Gene set enrichment analysis

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Biologically interpreting a list of genes, obtained with any method, is the major aim of a gene set analysis, or also called gene set enrichment analysis. As an alternative by sifting through the list manually, with this method the researcher looks for the overrepresentation of a set of genes. The genes in a such set can share any property of biological significance, such as belonging to a certain gene ontology category, or being part of a chromosome, or... It is up to the researcher to define meaningful sets which he/she can test to his/her list.

Three major methods exist to test overrepresented sets.

Contingency tables


Requires a list of gene ids, and a background to which to test the set of genes (e.g. all genes of that species). Typically, the gene id list is a result of a test, on which a predefined cut-off is applied (e.g. alpha of 0.05). Broadly speaking, a contingency table method compares the fraction of a gene list that belongs to a gene set (e.g. 10 lipid catabolism genes in the gene list of 250 genes), with the fraction of this gene set in the background (e.g. the genome contains 21 000 genes of which 560 are lipid catabolism genes). Different stastical tests, e.g. Fisher's Extact test, can compare these numbers and output a statistical result.




Network view

  • BiNGO - Cytoscape plugin
  • ClueGO - Cytoscape plugin, integrates Gene Ontology (GO) terms as well as KEGG/BioCarta pathways


This method depends on a predefined threshold, for generating the 'significantly differing' gene list on which to perform the analysis. This requirement for an arbitrarily user-defined threshold (for example, genes with p-value >0.01 are called not-significant) causes an loss of information and influences the final result of the contingency table based gene set analysis.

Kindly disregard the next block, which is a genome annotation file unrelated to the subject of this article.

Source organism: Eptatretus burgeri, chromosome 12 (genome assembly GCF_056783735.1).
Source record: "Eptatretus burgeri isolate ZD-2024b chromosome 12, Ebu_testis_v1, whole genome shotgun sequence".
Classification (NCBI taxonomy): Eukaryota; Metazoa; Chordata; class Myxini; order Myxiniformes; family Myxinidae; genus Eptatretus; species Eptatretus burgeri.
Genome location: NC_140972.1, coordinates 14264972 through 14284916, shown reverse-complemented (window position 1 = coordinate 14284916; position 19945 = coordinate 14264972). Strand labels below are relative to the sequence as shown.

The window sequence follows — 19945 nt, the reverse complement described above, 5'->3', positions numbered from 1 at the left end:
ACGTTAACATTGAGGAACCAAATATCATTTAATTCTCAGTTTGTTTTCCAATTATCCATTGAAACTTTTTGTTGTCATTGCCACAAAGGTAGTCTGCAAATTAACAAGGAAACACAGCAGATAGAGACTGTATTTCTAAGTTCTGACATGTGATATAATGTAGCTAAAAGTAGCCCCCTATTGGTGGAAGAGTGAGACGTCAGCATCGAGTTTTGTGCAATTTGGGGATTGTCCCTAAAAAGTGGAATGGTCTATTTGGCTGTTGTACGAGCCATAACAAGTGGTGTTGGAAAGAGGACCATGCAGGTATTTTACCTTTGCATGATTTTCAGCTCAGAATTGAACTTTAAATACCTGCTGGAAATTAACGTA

To demonstrate this, we uploaded a dataset in Ingenuity Pathway analysis. From this set we extracted 7 different gene lists, corresponding to genes with a p-value < 10^-8, one list with < 10^-7, etc. up to genes with a p-value < 10^-2. Correspondingly, the gene list differed in size, ranging from 126 ids (10^-8 cut-off list) to ~1600 ids (10^-2 cut-off list). The dataset can be downloaded from the BITS website (dyslipidemia microarray data set).

IPA can detect differential regulation of pathways: when comparing the 7 different gene lists, the subsequent inclusion of genes to the list caused differing results of regulated pathways. The screenshots below show this different behaviour by subsequently sorting the pathways by p-values in the different lists.

Ipa cpc1.pngIpa cpc2.pngIpa cpc3.pngIpa cpc4.png
Ipa cpc5.pngIpa cpc6.pngIpa cpc7.png

There is no good solution of this problem. Comparing different thresholds as done above can however shed light on the impact of the arbitrarily chosen cut-off for generating the gene list.

Using raw expression data

  • Goeman's global test
  • Hotelling's T²

Using gene-level statistics


These methods take as input all genes measured with their associate statistic, or significance result (e.g. p-value) or expression values. In this way, this method avoid having to set a predefined cut-off, as is the case with contingency tables (see above).


  • GSEA
  • GAGE - detection of sets with up- and down-regulated genes simultaneously
  • PIANO - a metapackage in R that combines many different methods into consensus results - top!
  • GSVA - Bioconductor package
  • PGSEA - Bioconductor package
  • SeqGSEA - Bioconductor, with features for RNA-seq data
  • PathwayProcessor - webinterface, determine differentially regulated pathways

Pathway knowledge databases

You can fetch gene sets from different pathway databases.